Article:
ODD Circle - Kierkegaard: Why?

derek tatton
27 March 2009

Kierkegaard - Why?
ODD Circle   Tue  31st Mar 09   at The Blue Mugge Pub

Notes using the BBC radio 4 programme In our Time  March 2008 with the title
Kierkegaard -  Fear and Trembling in Copenhagen.

1.  Why discuss Kierkegaard when several of our group have never heard of him and some find ‘intellectual’ and philosophical discussion daunting?    We may begin by re-visiting an earlier basic question:  what have theologians and philosophers done for us?

    Melvyn Bragg’s comments in his Newsletter on the programme make a good starting     point.
2.  ‘K. was the first philosopher I met in my late adolescence who seemed to speak directly and simply to where I … was having difficulty in standing.   His Christianity made it easy to identify with him because I had been brought up in a strong and persistent Anglican tradition… His joust with Reason appealed very much to millions of us then and now and in the future, who wanted  there to be thought and feeling which went beyond reason but could not reason our way to that.’

3.  ’One of the distinguishing marks of K’s work is his love of the paradox.  He wrote:  “One must not think slightingly of the paradoxical for the paradox is the source of the thinker’s passion…”.

4.   ’His view of human existence as a process of becoming rather than simply being a static thing is extraordinarily attractive… the idea of changing from one person to another inside the same body…remains something both attractive and something that feels true.’

5.  The three philosophers on IoT discussed key questions about the significance of K. and his continued relevance.     K’s engagement with Socrates,  believing that ‘Truth happens in the ebb and flow of conversations’, where irony and a dialectical questioning is important.   Dare we claim that this has happened occasionally in The Blue Mugge?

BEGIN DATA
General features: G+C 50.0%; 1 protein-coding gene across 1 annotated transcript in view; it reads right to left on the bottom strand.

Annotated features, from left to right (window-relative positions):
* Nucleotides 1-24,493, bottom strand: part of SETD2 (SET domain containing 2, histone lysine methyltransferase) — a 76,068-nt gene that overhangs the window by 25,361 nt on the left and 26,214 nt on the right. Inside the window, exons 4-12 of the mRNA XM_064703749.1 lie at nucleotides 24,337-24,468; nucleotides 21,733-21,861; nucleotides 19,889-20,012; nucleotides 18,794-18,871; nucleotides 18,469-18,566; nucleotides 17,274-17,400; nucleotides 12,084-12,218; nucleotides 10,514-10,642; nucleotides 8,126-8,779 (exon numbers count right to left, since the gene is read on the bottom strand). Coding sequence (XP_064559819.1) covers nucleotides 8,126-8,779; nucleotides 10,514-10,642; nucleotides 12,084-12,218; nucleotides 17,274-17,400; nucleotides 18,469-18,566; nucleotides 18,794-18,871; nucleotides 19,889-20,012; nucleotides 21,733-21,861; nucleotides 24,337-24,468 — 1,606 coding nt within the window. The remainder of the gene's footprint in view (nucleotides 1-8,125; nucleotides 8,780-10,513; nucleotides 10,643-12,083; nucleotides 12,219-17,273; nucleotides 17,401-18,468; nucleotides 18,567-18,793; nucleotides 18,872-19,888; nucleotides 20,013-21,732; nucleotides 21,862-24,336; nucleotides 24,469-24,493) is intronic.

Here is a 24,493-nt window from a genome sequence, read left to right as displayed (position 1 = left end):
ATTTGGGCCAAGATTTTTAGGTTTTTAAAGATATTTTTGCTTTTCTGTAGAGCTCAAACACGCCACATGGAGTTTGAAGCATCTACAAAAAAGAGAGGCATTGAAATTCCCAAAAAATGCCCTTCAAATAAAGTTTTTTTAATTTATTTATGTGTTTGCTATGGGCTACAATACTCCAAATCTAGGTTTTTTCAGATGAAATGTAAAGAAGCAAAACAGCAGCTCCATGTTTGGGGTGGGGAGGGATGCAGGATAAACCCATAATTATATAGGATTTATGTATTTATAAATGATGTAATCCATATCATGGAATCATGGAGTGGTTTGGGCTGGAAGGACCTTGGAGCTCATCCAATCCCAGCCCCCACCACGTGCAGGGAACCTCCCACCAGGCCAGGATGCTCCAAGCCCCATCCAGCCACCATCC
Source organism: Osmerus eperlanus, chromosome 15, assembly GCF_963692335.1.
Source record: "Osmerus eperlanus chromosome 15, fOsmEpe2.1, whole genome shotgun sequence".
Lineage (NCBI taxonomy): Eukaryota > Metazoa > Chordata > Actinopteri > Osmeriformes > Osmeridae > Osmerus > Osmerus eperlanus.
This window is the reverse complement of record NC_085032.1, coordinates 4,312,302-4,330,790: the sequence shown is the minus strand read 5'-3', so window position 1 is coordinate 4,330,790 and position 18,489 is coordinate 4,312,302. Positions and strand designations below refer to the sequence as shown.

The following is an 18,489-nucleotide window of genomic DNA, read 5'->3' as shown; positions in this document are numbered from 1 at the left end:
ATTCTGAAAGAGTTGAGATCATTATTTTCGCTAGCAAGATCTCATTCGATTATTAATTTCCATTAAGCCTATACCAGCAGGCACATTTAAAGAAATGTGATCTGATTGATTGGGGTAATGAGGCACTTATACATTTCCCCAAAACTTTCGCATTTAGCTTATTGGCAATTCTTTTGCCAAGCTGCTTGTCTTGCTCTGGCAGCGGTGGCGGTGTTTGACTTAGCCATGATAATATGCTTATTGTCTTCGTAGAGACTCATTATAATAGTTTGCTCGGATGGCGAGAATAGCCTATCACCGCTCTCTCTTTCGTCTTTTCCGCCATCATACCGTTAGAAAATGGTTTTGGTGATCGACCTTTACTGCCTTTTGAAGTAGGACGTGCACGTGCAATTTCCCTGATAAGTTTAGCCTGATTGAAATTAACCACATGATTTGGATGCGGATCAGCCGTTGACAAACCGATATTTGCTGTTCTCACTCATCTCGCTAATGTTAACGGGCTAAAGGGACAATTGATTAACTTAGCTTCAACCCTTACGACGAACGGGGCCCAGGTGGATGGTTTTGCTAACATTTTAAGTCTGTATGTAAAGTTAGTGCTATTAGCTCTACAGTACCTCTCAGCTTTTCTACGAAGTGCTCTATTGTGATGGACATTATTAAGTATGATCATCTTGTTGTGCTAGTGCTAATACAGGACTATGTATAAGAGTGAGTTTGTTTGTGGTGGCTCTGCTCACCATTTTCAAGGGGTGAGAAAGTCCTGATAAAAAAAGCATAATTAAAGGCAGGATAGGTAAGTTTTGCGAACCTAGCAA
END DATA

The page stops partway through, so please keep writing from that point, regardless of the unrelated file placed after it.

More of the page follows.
6.  ‘K. was a Christian but against the Church…  Christendom socialised Christianity’  which is essentially about the inner-life.  Institutionalised Christianity inevitably becomes complacent.   K. wants to unsettle that.   .   

7.  K.  ‘…did not reject Reason as such’ but emphasised its limitations, its finite perspectives.
What limits?    Man’s ‘creatureliness’ .   We are temporal beings, always in the process of becoming.  There are elements in this process which cannot be rationalised.   

8.  Socrates believed the Truth was eternal.   For K.  as a Christian,  he believed Christianity is historical and Truth comes into being in that way …  is communicated through stories, for example the Biblical account of  Abraham and Isaac ‘a dialectical lyric’.    Our philosophers find K.  very insightful on ‘love’  (‘the sheer demanding-ness of love’;  ‘love is about duty to yourself as well as to others’)

9.  K  ‘as father of Existentialism’  (the word coined later, 1919 and came into English only in the 1940s).  Sartre - French philosopher, political thinker, atheist  and existentialist - paid tribute to K. in an essay in 1950s. He wrote  ‘It is as difficult to become an atheist as it was for K. to become a Christian’.  What is Existentialism and where is it and K.  placed now?

10.  Has K.  helped us in any way?  

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